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Binational group says it has a plan to fund clean-up of Detroit and Rouge rivers

Lester Graham
Michigan Radio
Heavy industry lines the bank of the Detroit River downstream from Detroit's downtown.

A report from a U.S.-Canadian group is calling on Michigan to make clean-up of the Detroit and Rouge rivers possible.

Canada has completed cleaning up polluted sediment on its side of the Detroit River. The U.S. has not.

The State of the Strait group says America's federal Great Lakes Legacy Act could pay 65% of the cost of removing up to 5.1 million cubic meters of contaminated sediment from the Detroit River and also clean up the lower Rouge River.

Since before World War II, the rivers have been lined by heavy industry. The Rouge River even caught fire just as the Cuyahoga River in Cleveland did. Those events led to such a public outcry that the Clean Water Act was passed a few years later. But the legacy pollution remains in the Rouge and the Detroit rivers.

Lester Graham
Michigan Radio
Members of Friends of the Rouge paddle along the lower river before it reaches the Detroit River.

John Hartig with State of the Strait said the Great Lakes Legacy Act requires a non-federal match, but he’s got a suggestion for that.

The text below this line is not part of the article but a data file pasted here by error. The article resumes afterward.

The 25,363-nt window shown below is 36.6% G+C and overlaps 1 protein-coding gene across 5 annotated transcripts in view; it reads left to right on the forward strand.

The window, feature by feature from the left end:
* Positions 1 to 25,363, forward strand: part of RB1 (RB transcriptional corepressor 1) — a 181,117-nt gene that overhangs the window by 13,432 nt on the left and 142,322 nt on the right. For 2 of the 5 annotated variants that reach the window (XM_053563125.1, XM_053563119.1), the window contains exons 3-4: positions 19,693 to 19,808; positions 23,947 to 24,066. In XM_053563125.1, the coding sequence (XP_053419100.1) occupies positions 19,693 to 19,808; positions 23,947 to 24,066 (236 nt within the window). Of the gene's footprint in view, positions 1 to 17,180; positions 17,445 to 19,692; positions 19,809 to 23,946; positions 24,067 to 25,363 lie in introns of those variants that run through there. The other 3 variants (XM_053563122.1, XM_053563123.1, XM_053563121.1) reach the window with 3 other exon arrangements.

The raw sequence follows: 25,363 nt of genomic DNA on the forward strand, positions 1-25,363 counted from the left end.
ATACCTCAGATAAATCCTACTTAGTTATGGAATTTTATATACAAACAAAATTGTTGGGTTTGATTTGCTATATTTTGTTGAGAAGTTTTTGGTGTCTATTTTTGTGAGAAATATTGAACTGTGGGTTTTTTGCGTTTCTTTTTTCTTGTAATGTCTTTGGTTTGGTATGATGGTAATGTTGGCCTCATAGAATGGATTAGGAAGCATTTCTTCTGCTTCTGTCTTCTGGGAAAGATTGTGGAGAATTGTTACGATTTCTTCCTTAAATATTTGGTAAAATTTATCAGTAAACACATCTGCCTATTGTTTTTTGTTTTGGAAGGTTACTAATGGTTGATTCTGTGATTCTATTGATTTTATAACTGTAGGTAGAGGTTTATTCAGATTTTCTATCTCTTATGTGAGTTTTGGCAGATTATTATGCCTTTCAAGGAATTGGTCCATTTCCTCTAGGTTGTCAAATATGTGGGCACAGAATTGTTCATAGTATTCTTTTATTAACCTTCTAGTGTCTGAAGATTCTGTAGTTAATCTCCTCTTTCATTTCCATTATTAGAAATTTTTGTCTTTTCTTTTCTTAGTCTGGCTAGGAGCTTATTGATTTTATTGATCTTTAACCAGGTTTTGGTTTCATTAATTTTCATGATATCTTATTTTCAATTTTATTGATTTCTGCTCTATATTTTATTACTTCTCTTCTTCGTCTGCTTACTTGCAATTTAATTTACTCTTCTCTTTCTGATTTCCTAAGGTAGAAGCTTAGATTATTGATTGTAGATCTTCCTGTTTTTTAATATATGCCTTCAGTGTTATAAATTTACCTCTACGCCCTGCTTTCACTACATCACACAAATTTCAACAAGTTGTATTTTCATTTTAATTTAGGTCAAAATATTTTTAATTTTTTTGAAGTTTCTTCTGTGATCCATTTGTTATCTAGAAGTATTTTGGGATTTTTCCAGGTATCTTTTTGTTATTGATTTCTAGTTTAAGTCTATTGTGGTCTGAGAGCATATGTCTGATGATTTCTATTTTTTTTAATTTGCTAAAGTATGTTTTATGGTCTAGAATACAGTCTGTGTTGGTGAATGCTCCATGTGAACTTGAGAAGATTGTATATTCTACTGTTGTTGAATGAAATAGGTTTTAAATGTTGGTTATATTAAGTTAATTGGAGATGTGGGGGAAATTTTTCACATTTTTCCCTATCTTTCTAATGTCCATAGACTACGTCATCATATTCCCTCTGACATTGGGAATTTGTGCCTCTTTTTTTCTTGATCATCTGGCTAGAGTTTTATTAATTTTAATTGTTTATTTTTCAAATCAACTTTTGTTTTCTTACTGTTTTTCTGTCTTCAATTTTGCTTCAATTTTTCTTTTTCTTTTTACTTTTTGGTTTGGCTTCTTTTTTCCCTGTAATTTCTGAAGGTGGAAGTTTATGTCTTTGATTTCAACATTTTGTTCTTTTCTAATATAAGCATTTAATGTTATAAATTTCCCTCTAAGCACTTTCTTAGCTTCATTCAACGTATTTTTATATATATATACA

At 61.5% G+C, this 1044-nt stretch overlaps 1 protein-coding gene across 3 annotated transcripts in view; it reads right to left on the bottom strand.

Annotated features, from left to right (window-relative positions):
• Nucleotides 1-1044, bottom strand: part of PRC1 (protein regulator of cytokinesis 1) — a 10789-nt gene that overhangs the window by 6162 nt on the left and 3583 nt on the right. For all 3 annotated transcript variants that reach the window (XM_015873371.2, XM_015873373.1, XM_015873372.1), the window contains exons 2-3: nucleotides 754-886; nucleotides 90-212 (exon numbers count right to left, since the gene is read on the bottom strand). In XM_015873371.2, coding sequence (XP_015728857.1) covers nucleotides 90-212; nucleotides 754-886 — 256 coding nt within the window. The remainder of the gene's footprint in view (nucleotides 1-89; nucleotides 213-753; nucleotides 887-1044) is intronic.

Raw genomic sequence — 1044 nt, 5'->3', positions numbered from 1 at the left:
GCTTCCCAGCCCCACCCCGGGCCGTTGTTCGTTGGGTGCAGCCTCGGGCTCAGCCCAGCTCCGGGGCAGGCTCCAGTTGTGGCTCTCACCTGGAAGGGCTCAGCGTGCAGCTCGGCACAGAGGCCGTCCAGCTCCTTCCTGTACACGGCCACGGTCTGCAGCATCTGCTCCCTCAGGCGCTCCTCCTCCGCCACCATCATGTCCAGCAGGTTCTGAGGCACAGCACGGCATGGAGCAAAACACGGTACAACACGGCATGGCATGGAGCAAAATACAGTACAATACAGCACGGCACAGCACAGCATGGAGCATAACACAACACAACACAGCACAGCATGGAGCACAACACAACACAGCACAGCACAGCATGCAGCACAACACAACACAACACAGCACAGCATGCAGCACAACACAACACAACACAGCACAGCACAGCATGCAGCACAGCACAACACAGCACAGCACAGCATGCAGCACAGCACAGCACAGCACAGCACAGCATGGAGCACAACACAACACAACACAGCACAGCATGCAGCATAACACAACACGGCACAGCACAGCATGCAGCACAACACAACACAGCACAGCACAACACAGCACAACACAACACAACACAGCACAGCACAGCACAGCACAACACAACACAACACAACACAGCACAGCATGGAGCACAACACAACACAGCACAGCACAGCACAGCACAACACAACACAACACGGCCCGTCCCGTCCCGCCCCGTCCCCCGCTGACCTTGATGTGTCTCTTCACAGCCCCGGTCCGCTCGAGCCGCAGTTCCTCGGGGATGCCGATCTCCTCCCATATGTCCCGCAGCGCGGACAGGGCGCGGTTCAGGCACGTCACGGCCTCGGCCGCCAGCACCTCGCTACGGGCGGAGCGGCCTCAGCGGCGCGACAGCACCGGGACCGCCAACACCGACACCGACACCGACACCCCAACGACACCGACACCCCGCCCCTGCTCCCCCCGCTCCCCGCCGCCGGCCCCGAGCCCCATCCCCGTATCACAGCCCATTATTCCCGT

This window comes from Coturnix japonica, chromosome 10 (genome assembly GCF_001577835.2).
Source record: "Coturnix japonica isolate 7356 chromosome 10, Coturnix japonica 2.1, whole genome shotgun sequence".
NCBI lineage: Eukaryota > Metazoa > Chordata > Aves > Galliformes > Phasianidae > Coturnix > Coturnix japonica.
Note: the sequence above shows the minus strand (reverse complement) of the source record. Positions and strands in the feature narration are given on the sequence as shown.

“In Michigan we have the Renew Michigan Fund that could help with this, and they have helped in other places. But it’s underfunded.”

Hartig noted Michigan’s budget has billions of dollars in surplus.

“Could they give some additional funding to the Renew Michigan Fund to help make the match to capture this moment, to rise to this challenge?” he asked.

Hartig said the Great Lakes Legacy Act has about four to five years of funding left, and Michigan should do something before that window closes.

He pointed to the Detroit River Walk as an example of the kind of greenspace that be restored along some parts of both rivers.

Lester Graham reports for The Environment Report. He has reported on public policy, politics, and issues regarding race and gender inequity. He was previously with The Environment Report at Michigan Radio from 1998-2010.
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